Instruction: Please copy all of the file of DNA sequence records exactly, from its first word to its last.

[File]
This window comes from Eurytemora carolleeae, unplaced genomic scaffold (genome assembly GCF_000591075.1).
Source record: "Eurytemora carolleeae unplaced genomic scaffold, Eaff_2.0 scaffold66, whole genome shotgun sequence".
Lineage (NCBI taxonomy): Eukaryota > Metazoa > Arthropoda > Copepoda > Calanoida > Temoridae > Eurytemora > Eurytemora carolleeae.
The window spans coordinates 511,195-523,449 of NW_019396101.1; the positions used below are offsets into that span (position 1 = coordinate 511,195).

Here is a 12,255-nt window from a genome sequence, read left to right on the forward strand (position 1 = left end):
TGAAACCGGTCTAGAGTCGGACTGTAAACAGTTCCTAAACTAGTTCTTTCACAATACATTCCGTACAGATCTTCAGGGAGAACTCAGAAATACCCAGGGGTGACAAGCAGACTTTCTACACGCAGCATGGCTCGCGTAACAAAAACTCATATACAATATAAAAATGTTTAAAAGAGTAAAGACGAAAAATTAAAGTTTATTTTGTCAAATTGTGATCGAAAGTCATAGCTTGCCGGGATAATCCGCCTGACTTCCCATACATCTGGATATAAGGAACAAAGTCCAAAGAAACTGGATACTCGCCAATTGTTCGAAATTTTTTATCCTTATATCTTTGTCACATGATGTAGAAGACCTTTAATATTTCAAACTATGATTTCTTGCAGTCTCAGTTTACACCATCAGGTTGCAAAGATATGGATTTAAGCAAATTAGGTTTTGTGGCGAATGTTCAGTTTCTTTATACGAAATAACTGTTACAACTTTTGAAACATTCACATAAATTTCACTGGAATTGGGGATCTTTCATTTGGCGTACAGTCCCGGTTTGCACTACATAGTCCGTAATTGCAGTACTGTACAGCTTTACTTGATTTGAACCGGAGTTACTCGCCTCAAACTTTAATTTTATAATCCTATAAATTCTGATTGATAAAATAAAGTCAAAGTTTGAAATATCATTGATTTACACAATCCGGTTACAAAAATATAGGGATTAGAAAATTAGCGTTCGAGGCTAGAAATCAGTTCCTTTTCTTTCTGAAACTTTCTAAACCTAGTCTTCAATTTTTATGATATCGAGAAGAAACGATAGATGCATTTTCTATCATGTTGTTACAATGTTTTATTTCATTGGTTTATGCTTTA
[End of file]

This window comes from Eurytemora carolleeae, unplaced genomic scaffold (genome assembly GCF_000591075.1).
Source record: "Eurytemora carolleeae unplaced genomic scaffold, Eaff_2.0 scaffold66, whole genome shotgun sequence".
Lineage (NCBI taxonomy): Eukaryota > Metazoa > Arthropoda > Copepoda > Calanoida > Temoridae > Eurytemora > Eurytemora carolleeae.
The window spans coordinates 511,195-523,449 of NW_019396101.1; the positions used below are offsets into that span (position 1 = coordinate 511,195).

Here is a 12,255-nt window from a genome sequence, read left to right on the forward strand (position 1 = left end):
TGAAACCGGTCTAGAGTCGGACTGTAAACAGTTCCTAAACTAGTTCTTTCACAATACATTCCGTACAGATCTTCAGGGAGAACTCAGAAATACCCAGGGGTGACAAGCAGACTTTCTACACGCAGCATGGCTCGCGTAACAAAAACTCATATACAATATAAAAATGTTTAAAAGAGTAAAGACGAAAAATTAAAGTTTATTTTGTCAAATTGTGATCGAAAGTCATAGCTTGCCGGGATAATCCGCCTGACTTCCCATACATCTGGATATAAGGAACAAAGTCCAAAGAAACTGGATACTCGCCAATTGTTCGAAATTTTTTATCCTTATATCTTTGTCACATGATGTAGAAGACCTTTAATATTTCAAACTATGATTTCTTGCAGTCTCAGTTTACACCATCAGGTTGCAAAGATATGGATTTAAGCAAATTAGGTTTTGTGGCGAATGTTCAGTTTCTTTATACGAAATAACTGTTACAACTTTTGAAACATTCACATAAATTTCACTGGAATTGGGGATCTTTCATTTGGCGTACAGTCCCGGTTTGCACTACATAGTCCGTAATTGCAGTACTGTACAGCTTTACTTGATTTGAACCGGAGTTACTCGCCTCAAACTTTAATTTTATAATCCTATAAATTCTGATTGATAAAATAAAGTCAAAGTTTGAAATATCATTGATTTACACAATCCGGTTACAAAAATATAGGGATTAGAAAATTAGCGTTCGAGGCTAGAAATCAGTTCCTTTTCTTTCTGAAACTTTCTAAACCTAGTCTTCAATTTTTATGATATCGAGAAGAAACGATAGATGCATTTTCTATCATGTTGTTACAATGTTTTATTTCATTGGTTTATGCTTTA